Organizers can now collect signatures for ballot measures via email, mail, Polis says in new orders

Gov. Jared Polis on Friday signed executive orders that will make it easier to collect signatures for ballot measures, handing a significant win to organizers who have been stunted in their efforts by the pandemic.

The orders authorize the secretary of state to create temporary rules so signatures for ballot issues can be collected by mail or email. Previously, collecting signatures meant a petition circulator would have to do this in person.

“This Executive Order protects Coloradans’ constitutional right to shape their government through the initiative and referendum processes without risking their health or the health of others,” Polis wrote.

The governor also signed an order allowing unaffiliated and independent candidates to gather signatures via mail or email.

The fate of several major ballot measures — including paid family leave — have been hanging in the balance, given the constraints of getting signatures during stay-at-home orders and social distancing measures.

The urgency was particularly acute because it’s a presidential year, which brings the highest turnout, especially among unaffiliated and Democratic voters.

Changing the rules so close to an election has been a touchy subject during the past several weeks, with some saying it was necessary during this unprecedented time and others arguing it could open a Pandora’s box.

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New York couples can now tie the knot over Zoom

New York Governor Andrew Cuomo has signed an order allowing online marriages, as many weddings are cancelled under lockdown restrictions.

From now on, New Yorkers will be able to apply for marriage licences remotely and clerks will be allowed to conduct ceremonies virtually.

Mr Cuomo joked that the decision meant there was now “no excuse” for couples not to tie the knot.

“You can do it by Zoom. Yes or no?” he said in his briefing on Saturday.

The decision comes after the state extended lockdown measures until 15 May. More than 13,000 people have died of coronavirus in New York city alone.

Social media reaction to the decision was mixed.

Some questioned why couples would choose to hold weddings when their families and friends are unable to join them, or criticised the governor for not prioritising other decisions.

But others pointed out that during a pandemic, marriage could offer practical benefits, such as allowing couples to share health insurance coverage.

How have engaged couples coped with lockdowns?

Some people have already turned to online celebrations to mark what would have been their special day.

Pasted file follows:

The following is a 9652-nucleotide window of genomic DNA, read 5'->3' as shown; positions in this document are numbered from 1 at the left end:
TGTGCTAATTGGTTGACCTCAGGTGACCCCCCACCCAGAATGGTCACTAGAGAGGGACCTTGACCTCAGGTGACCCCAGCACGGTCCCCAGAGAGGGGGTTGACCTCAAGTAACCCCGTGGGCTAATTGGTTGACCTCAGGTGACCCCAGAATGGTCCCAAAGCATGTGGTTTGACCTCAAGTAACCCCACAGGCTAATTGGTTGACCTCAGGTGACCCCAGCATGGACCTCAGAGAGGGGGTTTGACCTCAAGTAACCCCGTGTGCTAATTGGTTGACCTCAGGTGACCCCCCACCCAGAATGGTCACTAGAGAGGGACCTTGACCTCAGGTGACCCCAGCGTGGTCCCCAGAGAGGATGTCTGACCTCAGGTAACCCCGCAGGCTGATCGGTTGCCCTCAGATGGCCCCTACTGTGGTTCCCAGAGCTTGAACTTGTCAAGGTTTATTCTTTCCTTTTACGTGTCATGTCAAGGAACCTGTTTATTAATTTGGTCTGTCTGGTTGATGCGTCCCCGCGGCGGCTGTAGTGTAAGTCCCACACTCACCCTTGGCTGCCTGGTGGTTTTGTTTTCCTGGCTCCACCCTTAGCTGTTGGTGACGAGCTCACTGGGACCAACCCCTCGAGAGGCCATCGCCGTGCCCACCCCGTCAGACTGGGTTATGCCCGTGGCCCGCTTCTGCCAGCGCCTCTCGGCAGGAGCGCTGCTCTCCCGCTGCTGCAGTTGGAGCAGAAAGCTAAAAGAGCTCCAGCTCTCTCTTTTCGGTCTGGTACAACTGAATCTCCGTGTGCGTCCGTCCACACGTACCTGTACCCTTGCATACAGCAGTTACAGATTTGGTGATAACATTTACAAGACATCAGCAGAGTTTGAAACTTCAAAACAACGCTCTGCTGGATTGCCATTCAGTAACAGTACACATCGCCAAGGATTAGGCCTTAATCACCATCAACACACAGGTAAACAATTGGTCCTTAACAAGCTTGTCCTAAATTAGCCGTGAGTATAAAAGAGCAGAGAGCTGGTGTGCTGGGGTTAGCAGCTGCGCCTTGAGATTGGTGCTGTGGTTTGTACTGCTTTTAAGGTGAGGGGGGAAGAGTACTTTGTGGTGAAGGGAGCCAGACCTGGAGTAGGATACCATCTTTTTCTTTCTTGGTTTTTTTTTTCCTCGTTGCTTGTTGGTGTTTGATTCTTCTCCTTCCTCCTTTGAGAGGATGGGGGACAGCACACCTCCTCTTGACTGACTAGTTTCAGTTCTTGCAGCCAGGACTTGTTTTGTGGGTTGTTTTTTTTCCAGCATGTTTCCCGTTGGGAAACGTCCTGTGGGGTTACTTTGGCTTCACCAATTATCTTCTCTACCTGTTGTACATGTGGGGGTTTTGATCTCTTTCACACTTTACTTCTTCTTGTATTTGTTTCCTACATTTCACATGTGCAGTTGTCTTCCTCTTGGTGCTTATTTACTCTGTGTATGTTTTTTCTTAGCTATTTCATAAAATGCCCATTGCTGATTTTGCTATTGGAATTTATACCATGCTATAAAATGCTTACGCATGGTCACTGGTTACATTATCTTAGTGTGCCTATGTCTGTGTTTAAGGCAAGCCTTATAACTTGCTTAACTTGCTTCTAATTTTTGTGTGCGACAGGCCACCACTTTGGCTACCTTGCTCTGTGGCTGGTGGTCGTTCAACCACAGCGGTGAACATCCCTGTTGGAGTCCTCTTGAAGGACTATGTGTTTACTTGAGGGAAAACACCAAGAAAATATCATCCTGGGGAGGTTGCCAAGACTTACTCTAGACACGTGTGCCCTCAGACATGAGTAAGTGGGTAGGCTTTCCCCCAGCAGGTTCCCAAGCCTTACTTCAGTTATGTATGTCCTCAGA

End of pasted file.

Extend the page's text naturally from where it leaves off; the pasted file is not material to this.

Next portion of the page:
But unless the weddings have been arranged in advance – and both their venues and officiants are still available despite lockdown – many of these ceremonies are not legally binding.

New York isn’t the first place to turn to the internet to offer a legal solution.

The United Arab Emirates (UAE) recently announced that citizens and residents would be allowed to get married online, after the justice ministry created a website for couples to submit required documents. A virtual ceremony, complete with a registrar and witnesses, can then take place.

Similar measures have been introduced in the US state of Colorado, where couples are being allowed to apply for marriage licences online.

Meanwhile, one county in Ohio is allowing people to obtain marriage licences online in specific circumstances, such as when one of the partners is a health care worker, suffers from a serious illness or has health insurance issues.

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Coronavirus support package rejigs benefits for workers hit by pandemic

The Liberals are repackaging two previously promised benefits for Canadians whose working lives are disrupted by the new coronavirus pandemic.

And that change will almost double direct spending in the government’s economic plan to $52 billion.

Combining the two benefits into one will mean a $2,000 per month payment for up to four months to workers whose income drops to zero because of the pandemic, including if they have been furloughed by their employers but technically still have jobs.

Finance Minister Bill Morneau said the measure allows companies to temporarily let go of workers to cut payroll costs and leave money in the affected employees’ pockets.

“Companies don’t need to separate their employee from their company. They just need to say, ‘we can’t pay you during this time period.’ And when that happens, there is a direct wage subsidy to people, to employees so that they can actually live their lives,” he said.

“When this is done, they can go back to work for their employers and that we think is critically important.”

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